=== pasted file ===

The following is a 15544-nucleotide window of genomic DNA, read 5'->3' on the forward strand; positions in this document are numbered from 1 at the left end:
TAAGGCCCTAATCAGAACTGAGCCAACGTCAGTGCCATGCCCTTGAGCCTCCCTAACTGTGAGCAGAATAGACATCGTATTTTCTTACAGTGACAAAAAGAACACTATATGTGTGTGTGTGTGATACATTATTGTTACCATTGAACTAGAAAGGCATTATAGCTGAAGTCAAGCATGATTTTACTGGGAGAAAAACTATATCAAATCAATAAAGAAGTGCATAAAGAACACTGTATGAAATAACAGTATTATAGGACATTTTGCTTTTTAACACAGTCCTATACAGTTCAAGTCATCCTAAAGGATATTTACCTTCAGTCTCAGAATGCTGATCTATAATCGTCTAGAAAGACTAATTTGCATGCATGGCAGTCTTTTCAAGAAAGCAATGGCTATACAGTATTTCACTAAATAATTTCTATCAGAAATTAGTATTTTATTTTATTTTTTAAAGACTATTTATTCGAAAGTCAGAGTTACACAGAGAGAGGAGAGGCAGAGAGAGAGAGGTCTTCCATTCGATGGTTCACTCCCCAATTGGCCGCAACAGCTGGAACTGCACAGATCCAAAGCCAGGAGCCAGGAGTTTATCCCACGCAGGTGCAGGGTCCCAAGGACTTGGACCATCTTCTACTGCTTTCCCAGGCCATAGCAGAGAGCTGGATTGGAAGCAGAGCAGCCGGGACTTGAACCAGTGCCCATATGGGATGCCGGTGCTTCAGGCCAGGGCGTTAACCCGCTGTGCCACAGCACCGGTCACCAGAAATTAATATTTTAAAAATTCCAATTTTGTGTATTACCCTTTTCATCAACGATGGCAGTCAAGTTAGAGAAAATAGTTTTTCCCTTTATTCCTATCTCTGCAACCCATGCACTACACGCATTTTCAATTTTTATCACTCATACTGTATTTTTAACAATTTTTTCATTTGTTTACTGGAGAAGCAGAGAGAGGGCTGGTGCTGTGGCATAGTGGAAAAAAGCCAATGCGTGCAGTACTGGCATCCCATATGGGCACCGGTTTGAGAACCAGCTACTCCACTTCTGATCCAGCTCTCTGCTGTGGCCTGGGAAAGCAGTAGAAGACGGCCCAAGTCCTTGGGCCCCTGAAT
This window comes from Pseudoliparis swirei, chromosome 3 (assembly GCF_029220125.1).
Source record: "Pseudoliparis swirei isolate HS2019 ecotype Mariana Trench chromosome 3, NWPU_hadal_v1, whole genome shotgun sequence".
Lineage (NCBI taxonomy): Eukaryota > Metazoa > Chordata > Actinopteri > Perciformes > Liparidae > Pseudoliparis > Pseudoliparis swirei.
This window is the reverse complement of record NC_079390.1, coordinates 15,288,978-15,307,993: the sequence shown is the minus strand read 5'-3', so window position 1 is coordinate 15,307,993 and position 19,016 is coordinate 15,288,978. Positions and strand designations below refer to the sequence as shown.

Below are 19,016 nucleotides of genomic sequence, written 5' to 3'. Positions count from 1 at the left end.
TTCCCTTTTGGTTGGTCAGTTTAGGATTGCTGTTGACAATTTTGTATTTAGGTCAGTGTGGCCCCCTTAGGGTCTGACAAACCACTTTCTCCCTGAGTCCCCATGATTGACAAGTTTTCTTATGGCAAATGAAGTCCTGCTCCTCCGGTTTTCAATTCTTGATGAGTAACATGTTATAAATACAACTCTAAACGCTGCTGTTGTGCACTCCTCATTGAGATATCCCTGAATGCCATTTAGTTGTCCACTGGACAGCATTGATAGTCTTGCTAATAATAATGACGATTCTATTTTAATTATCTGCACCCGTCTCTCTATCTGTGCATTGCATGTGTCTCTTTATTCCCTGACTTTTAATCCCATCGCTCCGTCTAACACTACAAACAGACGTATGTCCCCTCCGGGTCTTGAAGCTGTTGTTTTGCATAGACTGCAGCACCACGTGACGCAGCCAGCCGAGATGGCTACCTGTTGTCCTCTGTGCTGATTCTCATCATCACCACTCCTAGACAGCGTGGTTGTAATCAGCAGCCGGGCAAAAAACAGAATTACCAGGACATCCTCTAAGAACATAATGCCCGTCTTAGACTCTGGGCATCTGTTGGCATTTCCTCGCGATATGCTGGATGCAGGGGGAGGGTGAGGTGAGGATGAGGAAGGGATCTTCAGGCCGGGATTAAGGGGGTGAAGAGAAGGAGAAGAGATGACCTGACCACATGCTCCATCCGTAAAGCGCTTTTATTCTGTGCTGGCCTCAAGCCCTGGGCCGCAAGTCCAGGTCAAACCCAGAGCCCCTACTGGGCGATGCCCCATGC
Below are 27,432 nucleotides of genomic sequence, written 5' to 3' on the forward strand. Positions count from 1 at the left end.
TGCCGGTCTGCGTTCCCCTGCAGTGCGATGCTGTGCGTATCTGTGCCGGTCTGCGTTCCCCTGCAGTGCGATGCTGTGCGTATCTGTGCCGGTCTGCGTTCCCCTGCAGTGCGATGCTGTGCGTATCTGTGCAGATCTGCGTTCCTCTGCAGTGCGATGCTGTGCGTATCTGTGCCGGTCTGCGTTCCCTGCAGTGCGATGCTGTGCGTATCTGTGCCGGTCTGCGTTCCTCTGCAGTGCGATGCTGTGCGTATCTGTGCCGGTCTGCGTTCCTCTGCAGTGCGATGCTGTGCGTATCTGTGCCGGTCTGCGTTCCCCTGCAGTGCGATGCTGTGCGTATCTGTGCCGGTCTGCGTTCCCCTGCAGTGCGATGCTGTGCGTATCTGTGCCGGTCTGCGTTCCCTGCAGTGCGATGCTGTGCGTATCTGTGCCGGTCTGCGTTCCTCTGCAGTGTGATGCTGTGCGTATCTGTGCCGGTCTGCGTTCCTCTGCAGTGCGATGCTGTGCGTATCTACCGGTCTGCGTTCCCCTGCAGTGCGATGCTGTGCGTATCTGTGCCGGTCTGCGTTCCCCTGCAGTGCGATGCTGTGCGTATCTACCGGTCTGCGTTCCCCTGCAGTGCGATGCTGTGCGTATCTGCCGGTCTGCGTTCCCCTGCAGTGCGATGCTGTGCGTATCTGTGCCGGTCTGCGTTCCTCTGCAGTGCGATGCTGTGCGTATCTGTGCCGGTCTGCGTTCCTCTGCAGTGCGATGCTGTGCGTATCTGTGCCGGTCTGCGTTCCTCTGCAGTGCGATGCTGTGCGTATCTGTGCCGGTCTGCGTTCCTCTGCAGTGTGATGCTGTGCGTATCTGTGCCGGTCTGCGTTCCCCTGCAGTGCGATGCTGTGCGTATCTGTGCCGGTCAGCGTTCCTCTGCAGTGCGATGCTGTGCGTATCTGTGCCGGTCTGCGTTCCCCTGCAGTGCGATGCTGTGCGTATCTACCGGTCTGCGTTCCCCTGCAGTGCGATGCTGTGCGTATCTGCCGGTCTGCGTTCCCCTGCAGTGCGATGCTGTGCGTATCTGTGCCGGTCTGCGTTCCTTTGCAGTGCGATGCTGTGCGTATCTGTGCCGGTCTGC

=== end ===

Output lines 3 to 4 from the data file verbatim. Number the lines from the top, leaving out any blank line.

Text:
This window comes from Pseudoliparis swirei, chromosome 3 (assembly GCF_029220125.1).
Source record: "Pseudoliparis swirei isolate HS2019 ecotype Mariana Trench chromosome 3, NWPU_hadal_v1, whole genome shotgun sequence".